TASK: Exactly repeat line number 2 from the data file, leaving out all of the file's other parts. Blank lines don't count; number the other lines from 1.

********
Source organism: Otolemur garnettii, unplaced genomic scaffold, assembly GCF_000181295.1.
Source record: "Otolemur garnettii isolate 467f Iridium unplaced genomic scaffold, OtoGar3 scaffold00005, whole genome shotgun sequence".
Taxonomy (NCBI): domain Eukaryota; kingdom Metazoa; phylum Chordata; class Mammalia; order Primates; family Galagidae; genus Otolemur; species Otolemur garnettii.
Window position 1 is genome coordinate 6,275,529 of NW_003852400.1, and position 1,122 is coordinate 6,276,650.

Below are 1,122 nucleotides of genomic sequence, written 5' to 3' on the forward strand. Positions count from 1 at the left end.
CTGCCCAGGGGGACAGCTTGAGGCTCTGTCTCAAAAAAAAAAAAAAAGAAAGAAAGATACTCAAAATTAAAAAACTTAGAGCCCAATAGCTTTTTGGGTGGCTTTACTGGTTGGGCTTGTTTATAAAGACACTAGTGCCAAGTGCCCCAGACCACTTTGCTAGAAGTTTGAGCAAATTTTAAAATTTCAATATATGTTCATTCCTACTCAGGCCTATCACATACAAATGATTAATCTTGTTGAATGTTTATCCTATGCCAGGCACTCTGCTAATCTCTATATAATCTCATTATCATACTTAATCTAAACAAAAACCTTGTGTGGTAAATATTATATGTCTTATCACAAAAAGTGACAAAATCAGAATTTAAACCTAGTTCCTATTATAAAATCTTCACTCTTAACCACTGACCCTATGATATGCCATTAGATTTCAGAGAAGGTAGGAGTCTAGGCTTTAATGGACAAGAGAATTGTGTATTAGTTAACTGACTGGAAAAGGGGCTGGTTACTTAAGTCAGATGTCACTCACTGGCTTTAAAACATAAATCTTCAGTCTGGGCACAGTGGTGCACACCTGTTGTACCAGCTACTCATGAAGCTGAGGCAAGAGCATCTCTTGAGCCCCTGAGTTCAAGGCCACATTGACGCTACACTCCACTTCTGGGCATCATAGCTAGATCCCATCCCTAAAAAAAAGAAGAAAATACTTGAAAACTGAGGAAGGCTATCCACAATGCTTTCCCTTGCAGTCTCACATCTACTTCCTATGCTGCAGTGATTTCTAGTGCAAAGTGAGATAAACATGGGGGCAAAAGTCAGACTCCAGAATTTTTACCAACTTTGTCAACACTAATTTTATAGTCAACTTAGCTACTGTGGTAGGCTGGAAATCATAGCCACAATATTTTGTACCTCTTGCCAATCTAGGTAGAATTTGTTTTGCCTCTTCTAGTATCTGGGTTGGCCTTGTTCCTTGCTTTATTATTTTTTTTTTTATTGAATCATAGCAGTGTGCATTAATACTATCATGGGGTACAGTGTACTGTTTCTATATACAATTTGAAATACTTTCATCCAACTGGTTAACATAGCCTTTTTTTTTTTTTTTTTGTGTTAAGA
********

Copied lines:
Source record: "Otolemur garnettii isolate 467f Iridium unplaced genomic scaffold, OtoGar3 scaffold00005, whole genome shotgun sequence".